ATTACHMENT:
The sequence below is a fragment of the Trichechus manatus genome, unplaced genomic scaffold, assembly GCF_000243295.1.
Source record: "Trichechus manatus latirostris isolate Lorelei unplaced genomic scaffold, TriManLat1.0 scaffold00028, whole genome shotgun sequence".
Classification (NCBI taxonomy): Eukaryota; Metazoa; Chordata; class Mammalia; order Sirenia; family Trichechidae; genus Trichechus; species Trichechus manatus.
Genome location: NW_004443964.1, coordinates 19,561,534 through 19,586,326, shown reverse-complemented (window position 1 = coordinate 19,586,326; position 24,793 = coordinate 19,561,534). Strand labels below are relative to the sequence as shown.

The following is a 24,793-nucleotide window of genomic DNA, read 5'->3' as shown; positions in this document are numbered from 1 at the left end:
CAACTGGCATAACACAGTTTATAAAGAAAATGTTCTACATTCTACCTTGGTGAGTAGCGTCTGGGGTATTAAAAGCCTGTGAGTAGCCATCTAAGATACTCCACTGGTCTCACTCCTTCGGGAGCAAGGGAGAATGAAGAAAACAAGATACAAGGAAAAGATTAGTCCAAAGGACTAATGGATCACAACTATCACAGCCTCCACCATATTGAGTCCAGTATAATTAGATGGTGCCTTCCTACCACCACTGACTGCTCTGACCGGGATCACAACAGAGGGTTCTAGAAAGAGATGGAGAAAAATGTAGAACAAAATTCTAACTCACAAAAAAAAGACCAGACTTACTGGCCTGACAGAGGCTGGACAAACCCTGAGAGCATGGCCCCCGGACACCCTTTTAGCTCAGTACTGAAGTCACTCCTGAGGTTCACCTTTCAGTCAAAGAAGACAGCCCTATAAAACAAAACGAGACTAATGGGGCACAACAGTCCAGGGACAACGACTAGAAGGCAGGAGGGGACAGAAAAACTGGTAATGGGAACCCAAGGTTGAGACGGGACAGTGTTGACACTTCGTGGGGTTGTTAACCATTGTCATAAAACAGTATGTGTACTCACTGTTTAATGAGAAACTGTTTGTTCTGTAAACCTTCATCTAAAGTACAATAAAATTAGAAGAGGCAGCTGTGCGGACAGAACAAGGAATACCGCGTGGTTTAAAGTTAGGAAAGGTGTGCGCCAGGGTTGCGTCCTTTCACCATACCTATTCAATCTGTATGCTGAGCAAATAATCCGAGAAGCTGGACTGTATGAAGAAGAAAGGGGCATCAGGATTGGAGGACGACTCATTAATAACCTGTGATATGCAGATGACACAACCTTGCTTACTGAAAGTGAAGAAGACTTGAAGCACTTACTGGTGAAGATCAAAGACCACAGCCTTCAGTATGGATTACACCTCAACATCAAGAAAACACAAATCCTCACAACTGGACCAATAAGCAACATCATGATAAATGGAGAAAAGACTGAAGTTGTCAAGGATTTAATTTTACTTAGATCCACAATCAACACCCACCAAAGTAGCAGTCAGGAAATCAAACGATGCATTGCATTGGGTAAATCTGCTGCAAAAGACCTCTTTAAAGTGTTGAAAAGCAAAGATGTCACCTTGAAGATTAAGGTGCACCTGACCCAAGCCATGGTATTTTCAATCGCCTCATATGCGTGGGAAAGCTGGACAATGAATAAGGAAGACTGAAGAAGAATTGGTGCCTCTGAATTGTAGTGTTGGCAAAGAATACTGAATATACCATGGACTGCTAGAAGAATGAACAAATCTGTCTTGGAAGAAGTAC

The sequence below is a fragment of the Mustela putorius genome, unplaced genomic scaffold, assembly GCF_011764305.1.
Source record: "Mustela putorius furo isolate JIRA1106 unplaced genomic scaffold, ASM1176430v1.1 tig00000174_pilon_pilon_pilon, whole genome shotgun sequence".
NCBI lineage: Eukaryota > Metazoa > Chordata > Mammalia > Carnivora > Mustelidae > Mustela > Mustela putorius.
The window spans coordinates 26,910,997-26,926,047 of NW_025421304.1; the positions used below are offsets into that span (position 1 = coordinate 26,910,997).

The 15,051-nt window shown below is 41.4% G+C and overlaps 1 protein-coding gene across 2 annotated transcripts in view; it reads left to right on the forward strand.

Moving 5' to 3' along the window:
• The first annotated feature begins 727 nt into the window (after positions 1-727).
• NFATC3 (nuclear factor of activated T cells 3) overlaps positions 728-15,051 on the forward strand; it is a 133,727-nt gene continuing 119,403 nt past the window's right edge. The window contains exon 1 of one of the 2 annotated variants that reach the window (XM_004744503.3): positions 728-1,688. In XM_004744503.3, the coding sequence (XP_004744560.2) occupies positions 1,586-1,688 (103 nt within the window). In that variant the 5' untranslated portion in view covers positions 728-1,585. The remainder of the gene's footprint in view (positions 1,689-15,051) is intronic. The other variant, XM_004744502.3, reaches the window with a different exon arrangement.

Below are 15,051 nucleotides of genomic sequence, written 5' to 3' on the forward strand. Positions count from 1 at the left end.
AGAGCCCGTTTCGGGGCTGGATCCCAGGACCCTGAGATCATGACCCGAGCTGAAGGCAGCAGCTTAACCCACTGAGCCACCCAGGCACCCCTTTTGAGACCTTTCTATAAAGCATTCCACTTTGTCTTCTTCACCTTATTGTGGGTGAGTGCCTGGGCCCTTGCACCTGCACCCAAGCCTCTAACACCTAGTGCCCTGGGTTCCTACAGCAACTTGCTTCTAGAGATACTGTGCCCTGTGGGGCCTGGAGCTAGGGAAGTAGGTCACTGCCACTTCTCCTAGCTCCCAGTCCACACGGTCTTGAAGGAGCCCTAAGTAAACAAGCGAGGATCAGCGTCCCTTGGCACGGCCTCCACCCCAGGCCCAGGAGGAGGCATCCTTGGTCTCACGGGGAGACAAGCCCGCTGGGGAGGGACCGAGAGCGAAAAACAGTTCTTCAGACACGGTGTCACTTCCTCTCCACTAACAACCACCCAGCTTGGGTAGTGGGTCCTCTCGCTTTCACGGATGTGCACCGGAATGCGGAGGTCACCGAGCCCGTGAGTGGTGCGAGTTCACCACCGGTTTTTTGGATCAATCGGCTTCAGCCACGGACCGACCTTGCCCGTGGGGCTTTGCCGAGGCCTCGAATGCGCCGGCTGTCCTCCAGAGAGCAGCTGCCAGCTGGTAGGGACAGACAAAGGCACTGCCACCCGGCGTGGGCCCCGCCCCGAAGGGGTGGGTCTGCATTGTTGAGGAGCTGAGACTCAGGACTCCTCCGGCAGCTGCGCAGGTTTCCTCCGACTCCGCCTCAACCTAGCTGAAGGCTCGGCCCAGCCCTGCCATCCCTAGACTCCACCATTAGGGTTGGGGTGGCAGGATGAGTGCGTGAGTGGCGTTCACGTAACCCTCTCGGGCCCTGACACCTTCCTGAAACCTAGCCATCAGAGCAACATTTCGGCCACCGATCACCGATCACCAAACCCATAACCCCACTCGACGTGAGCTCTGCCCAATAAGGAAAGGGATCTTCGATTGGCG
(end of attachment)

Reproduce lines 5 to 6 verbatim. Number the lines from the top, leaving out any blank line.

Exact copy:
The following is a 24,793-nucleotide window of genomic DNA, read 5'->3' as shown; positions in this document are numbered from 1 at the left end:
CAACTGGCATAACACAGTTTATAAAGAAAATGTTCTACATTCTACCTTGGTGAGTAGCGTCTGGGGTATTAAAAGCCTGTGAGTAGCCATCTAAGATACTCCACTGGTCTCACTCCTTCGGGAGCAAGGGAGAATGAAGAAAACAAGATACAAGGAAAAGATTAGTCCAAAGGACTAATGGATCACAACTATCACAGCCTCCACCATATTGAGTCCAGTATAATTAGATGGTGCCTTCCTACCACCACTGACTGCTCTGACCGGGATCACAACAGAGGGTTCTAGAAAGAGATGGAGAAAAATGTAGAACAAAATTCTAACTCACAAAAAAAAGACCAGACTTACTGGCCTGACAGAGGCTGGACAAACCCTGAGAGCATGGCCCCCGGACACCCTTTTAGCTCAGTACTGAAGTCACTCCTGAGGTTCACCTTTCAGTCAAAGAAGACAGCCCTATAAAACAAAACGAGACTAATGGGGCACAACAGTCCAGGGACAACGACTAGAAGGCAGGAGGGGACAGAAAAACTGGTAATGGGAACCCAAGGTTGAGACGGGACAGTGTTGACACTTCGTGGGGTTGTTAACCATTGTCATAAAACAGTATGTGTACTCACTGTTTAATGAGAAACTGTTTGTTCTGTAAACCTTCATCTAAAGTACAATAAAATTAGAAGAGGCAGCTGTGCGGACAGAACAAGGAATACCGCGTGGTTTAAAGTTAGGAAAGGTGTGCGCCAGGGTTGCGTCCTTTCACCATACCTATTCAATCTGTATGCTGAGCAAATAATCCGAGAAGCTGGACTGTATGAAGAAGAAAGGGGCATCAGGATTGGAGGACGACTCATTAATAACCTGTGATATGCAGATGACACAACCTTGCTTACTGAAAGTGAAGAAGACTTGAAGCACTTACTGGTGAAGATCAAAGACCACAGCCTTCAGTATGGATTACACCTCAACATCAAGAAAACACAAATCCTCACAACTGGACCAATAAGCAACATCATGATAAATGGAGAAAAGACTGAAGTTGTCAAGGATTTAATTTTACTTAGATCCACAATCAACACCCACCAAAGTAGCAGTCAGGAAATCAAACGATGCATTGCATTGGGTAAATCTGCTGCAAAAGACCTCTTTAAAGTGTTGAAAAGCAAAGATGTCACCTTGAAGATTAAGGTGCACCTGACCCAAGCCATGGTATTTTCAATCGCCTCATATGCGTGGGAAAGCTGGACAATGAATAAGGAAGACTGAAGAAGAATTGGTGCCTCTGAATTGTAGTGTTGGCAAAGAATACTGAATATACCATGGACTGCTAGAAGAATGAACAAATCTGTCTTGGAAGAAGTAC